A collection of pieces, most previously published, most autobiographical in one way or another. I like Tan’s writing a lot, and she can also be very funny (notably in the essay about singing for the Rock Bottom Remainders, which I had already read in the wonderful eponymous book, and her terrific commencement address at Simmons College). Especially insightful: “The Language of Discretion,” refuting the idea that language can be read as forming character (specifically the idea that “Chinese has no words for ‘yes’ and ‘no'” and therefore Chinese people are “discreet and modest.” She captures the unease I felt, but couldn’t put into words, when reading this story about French humor. The last essay is about her struggles with misdiagnosed Lyme disease–very sad. I hope she is doing better.
Can a family member say something to you that would seem perfectly innocuous to a stranger, yet sends you right up the wall, so furious you can’t see straight? Or do your innocent remarks make people in your family crazy, so you feel you can’t even open your mouth? READ THIS BOOK. Tannen’s You Just Don’t Understand was a brilliant, non-judgemental description of the ways most American men and women communicate differently (John Gray of “Mars and Venus” must owe most of his large fortune to her, since his concepts are just watered-down and generalized versions of hers), so I figured this would be good, but it’s actually even better.
Tannen discusses communication between parents and children, spouses, siblings, and inlaws, describing the various obstacles that can cause people to talk in circles and increase each other’s frustration. The most useful concept to me was the continuum between connection and control. In YJDU she contrasted the frequent male conversation goal of figuring out who’s one-up with the frequent female one of connecting (and similarly, the styles of report-talk vs rapport-talk). Here she shows that both desires are frequently at work. One person makes a remark to establish connection (for example, giving advice) and the other person hears it as an attempt to establish control (telling me what to do), to be put one-down. Tannen recommends “reframing” (which seems in essence to mean looking at it from the other end of the continuum). A side effect of this book’s transcription of actual conversations is amazement that any real communication happens at all!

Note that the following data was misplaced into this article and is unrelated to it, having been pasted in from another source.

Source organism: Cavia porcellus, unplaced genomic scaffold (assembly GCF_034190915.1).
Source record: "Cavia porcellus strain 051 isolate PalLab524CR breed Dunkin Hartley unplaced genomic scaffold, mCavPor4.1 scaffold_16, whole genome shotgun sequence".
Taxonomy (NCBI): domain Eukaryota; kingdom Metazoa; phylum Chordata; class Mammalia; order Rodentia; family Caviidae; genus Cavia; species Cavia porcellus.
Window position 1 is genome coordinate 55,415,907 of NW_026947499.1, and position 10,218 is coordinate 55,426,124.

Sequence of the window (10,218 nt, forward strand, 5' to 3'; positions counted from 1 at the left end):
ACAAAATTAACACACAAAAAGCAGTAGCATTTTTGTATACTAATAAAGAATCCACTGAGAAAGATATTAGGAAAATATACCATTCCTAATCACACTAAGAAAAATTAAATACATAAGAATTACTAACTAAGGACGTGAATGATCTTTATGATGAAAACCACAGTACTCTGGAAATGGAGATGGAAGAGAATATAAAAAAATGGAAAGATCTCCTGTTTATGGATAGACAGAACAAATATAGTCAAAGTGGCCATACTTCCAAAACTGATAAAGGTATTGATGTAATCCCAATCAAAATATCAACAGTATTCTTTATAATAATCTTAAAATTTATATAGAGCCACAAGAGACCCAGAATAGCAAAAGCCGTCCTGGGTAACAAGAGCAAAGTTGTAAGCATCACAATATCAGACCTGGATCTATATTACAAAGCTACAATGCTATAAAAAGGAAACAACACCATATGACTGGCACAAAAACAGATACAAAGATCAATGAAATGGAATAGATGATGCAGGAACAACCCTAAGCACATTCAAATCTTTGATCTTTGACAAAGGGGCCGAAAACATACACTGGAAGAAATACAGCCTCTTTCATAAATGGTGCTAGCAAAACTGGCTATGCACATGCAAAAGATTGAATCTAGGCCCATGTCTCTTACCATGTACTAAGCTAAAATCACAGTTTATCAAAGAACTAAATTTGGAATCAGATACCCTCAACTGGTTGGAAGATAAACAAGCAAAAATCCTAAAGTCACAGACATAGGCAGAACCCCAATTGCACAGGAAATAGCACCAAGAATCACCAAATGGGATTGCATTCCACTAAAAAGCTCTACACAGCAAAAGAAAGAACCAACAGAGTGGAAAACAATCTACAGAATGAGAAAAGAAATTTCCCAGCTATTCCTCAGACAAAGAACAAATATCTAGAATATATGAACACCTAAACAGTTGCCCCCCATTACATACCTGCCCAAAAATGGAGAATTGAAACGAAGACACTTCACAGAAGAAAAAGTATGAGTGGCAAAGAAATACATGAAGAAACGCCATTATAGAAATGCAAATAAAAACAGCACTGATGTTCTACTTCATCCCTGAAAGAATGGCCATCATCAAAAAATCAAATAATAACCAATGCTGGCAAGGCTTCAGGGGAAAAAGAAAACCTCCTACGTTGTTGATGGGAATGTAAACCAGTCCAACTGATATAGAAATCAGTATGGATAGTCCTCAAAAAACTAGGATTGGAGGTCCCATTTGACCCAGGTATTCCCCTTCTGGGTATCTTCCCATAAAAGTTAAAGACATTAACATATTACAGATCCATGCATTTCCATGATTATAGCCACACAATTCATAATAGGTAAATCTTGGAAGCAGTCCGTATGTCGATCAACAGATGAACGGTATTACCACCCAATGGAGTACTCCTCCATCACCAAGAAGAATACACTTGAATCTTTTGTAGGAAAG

I can’t help reading it all the way through because I am a completist, but, man, this is a terrible book. This is the dregs of Yates’ writing I mentioned earlier. All his faults are on parade with nary a redeeming quality. The inside look at the British courts of the 20s could possibly be considered one, but it’s buttered with self-flattery, and Yates’ vision seems so clouded with sentiment and bigotry that I can’t even trust it’s an accurate representation of what he witnessed. Two particularly annoying aspects: A). Berry, Daphne, and Jill lapping up Boy’s (extravagantly dull) stories as though they’ve never heard them before (these people have supposedly lived in each other’s pockets since childhood). B) Frequent references to incidents too shocking to relate. Geez, tell or don’t tell, but don’t try to have it both ways.